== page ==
manager] Emanuel Hudson asked my opinion. It wasn't a track
issue, it was a personality conflict. She and I were not going to
be partners on the same track, and I wasn't going anywhere."
On Aug. 3 Kirkland and her mother, Patricia, filed a civil suit
in Los Angeles superior court against Smith and HSI, alleging
"assault, battery and intentional infliction of emotional
distress," stemming from an altercation in a Eugene, Ore., hotel
lobby on the last night of the USATF national championships in
late June. The Kirklands are seeking $1 million in damages,
alleging that Smith punched Patricia, causing her to fall and
break her left leg, and that he also struck Anjanette. Eugene
police didn't file charges. Smith referred all questions on the
incident to Hudson, who says, "I've heard there's a lawsuit, but
we haven't been served. Beyond that I have no comment."
After leaving HSI, Kirkland moved to Tampa to train with coach
Tony Dees, 38, a hurdler who made the U.S. worlds team as
recently as 1999 and who was hit with a two-year suspension on
June 12 for testing positive for nandrolone. Kirkland won the
indoor worlds in March, and on Saturday she ran a controlled race
from lane 1, shooting into the lead when three-time world champ
Gail Devers clanked the eighth hurdle. Kirkland finished in 12.42
seconds, making her the second-fastest U.S. woman ever in the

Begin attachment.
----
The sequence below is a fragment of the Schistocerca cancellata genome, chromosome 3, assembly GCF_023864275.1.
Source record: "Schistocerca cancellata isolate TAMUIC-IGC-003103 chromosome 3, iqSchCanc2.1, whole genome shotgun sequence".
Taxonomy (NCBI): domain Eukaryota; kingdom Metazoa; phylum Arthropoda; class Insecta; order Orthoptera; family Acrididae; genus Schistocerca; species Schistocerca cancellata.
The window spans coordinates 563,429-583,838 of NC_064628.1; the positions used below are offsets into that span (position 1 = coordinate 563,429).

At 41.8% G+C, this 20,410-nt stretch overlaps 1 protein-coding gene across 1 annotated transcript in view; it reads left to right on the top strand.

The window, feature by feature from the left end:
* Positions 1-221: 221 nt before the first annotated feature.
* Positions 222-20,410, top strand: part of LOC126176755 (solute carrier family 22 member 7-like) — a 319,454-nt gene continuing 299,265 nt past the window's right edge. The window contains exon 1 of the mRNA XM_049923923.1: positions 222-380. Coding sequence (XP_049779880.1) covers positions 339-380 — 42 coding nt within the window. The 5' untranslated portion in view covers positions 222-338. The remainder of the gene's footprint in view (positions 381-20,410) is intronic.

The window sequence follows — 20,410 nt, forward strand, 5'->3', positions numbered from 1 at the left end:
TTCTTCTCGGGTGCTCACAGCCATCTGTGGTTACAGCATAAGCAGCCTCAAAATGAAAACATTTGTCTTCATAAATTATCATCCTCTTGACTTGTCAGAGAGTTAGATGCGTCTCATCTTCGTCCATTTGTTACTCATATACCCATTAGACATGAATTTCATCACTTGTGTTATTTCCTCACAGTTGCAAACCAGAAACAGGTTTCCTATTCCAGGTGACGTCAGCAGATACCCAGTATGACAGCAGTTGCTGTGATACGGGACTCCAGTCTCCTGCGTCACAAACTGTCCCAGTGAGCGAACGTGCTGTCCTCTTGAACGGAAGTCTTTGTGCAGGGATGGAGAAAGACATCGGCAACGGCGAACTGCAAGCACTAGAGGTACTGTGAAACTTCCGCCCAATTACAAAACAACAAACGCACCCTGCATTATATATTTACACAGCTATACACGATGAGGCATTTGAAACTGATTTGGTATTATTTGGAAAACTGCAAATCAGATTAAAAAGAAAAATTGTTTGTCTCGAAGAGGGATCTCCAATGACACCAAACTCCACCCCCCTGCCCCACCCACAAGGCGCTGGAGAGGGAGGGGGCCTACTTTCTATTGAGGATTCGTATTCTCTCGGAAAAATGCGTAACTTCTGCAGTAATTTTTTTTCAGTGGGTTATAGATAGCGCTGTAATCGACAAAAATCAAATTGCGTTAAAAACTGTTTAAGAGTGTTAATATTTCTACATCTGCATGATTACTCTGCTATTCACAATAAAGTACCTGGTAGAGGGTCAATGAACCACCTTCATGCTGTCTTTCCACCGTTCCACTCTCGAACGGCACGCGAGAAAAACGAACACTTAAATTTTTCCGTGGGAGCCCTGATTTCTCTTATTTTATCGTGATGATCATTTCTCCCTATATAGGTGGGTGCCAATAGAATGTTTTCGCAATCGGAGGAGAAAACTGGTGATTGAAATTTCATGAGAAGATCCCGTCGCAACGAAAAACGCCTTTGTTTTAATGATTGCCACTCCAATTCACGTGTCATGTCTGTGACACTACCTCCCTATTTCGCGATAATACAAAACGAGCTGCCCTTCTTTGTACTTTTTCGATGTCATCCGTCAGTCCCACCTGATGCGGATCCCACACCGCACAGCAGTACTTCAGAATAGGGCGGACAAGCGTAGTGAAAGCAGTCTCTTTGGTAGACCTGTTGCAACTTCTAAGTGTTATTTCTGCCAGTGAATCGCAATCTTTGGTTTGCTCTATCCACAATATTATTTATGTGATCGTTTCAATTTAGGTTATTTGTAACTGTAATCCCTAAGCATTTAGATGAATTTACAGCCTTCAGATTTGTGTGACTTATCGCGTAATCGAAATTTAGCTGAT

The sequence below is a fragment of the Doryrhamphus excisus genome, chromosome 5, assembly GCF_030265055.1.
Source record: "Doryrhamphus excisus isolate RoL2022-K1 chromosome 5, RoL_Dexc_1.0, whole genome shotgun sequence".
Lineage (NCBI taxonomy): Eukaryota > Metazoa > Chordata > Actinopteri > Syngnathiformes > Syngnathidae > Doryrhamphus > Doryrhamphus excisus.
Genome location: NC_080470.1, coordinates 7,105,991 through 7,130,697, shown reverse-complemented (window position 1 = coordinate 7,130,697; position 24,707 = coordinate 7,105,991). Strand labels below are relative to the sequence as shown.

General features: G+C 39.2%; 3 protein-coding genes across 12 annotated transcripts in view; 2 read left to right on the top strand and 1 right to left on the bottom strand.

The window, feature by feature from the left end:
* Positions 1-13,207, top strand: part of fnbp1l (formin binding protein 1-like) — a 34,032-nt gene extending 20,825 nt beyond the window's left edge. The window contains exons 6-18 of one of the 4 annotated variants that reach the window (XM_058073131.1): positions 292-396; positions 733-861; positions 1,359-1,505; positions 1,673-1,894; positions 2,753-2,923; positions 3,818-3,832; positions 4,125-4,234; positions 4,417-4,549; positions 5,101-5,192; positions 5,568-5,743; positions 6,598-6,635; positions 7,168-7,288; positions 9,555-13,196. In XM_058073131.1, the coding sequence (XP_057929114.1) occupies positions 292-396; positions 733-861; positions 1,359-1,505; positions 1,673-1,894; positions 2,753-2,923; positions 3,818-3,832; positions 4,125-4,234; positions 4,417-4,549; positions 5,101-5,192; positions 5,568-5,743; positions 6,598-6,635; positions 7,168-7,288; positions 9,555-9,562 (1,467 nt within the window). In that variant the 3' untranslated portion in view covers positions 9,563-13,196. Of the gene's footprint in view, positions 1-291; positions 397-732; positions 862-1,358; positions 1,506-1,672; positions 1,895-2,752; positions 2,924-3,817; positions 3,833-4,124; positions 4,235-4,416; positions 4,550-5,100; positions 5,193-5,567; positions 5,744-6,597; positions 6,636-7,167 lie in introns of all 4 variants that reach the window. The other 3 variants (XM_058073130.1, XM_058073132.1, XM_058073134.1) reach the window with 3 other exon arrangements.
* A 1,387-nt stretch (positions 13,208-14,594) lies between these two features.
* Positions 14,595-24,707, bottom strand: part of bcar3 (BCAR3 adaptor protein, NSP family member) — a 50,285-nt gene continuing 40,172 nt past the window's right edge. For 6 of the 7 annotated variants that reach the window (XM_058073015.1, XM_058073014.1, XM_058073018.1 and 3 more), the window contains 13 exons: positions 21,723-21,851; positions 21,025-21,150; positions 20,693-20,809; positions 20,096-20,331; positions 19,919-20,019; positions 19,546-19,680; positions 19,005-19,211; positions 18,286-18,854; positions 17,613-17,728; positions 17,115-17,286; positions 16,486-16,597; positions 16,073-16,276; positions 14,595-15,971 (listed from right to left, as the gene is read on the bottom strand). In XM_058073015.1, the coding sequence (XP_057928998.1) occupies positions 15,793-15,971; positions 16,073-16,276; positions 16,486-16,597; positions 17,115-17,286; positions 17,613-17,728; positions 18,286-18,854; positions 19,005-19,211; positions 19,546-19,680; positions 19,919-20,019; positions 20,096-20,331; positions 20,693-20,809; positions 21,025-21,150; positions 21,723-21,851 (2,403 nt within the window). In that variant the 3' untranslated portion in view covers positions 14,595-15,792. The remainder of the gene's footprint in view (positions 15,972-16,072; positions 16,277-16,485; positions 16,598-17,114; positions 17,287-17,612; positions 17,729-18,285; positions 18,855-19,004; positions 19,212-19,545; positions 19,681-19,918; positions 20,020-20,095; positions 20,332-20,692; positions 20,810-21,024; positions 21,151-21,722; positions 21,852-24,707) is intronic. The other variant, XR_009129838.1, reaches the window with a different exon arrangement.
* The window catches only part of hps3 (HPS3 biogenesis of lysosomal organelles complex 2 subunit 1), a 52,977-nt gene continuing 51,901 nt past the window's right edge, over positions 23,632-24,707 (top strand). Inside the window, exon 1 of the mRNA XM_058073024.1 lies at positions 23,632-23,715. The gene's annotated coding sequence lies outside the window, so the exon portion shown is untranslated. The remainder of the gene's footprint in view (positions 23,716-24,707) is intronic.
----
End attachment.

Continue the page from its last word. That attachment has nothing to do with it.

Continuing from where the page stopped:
event, behind Devers. Her time was the best in the world for
"A.J. is a strong young lady," said Patricia, wiping away tears
as she stood near the track an hour after her daughter's race.
"What happened to her with HSI didn't seem right, but she got
over it. I knew from the joy in her face this morning that she
Yegorova on Track
Racing in the Shadow of EPO
The women's 5,000-meter final last Saturday marked a low point in
track's battle against doping. Olga Yegorova of Russia--who had
been banned on Aug. 2 after testing positive for EPO at a meet in
July, then reinstated on Aug. 5 because the test hadn't been
properly administered--won the gold medal and was greeted by a
smattering of boos and chants of "Go home, EPO!" Said the stoic
Yegorova, 29, "What do you think, should I come in second or
third to please the crowd?"
The crowd also chanted "Szabo! Szabo!" in support of Gabriela
Szabo of Romania, who--four days after winning the 1,500--finished
eighth behind Yegorova in the 5,000. Szabo had threatened to
boycott the 5,000 if Yegorova was permitted to run. It's notable
that Yegorova won with a 59-second last lap, precisely the type
of searing finish that Szabo was using two and three years ago,
prompting speculation among opponents that Szabo was doping,
though she was never known to have failed a drug test. Such
cynicism only underscores the need for EPO testing, which was
introduced on a limited basis last year. Sadly, the mishandling
of Yegorova's test cast a cloud over the 5,000--and added to the
Drummond's Gallant Leg
Last September, Jon Drummond was one of the four U.S. 4x100 relay
runners vilified for their irreverent, flag-waving--and
flag-wearing--victory celebration at the Olympics. On Saturday,
Drummond ran the first leg of the opening round of the 4x100 at
the worlds. Forty meters into the race he pulled his right
quadriceps. Badly injured and galloping like a kid on a hobby
horse but knowing the U.S. would be eliminated if he stopped,
Drummond dragged the leg through the turn to hand the baton to
second runner Mickey Grimes. "If there was any question about how
I feel about my country, I think I answered it today," said
The Americans were initially disqualified when the British team
protested that Drummond had stepped out of his lane, but the U.S.
was reinstated following a video review. In Sunday's final, with
Drummond out, the U.S. rolled to the gold in 37.96.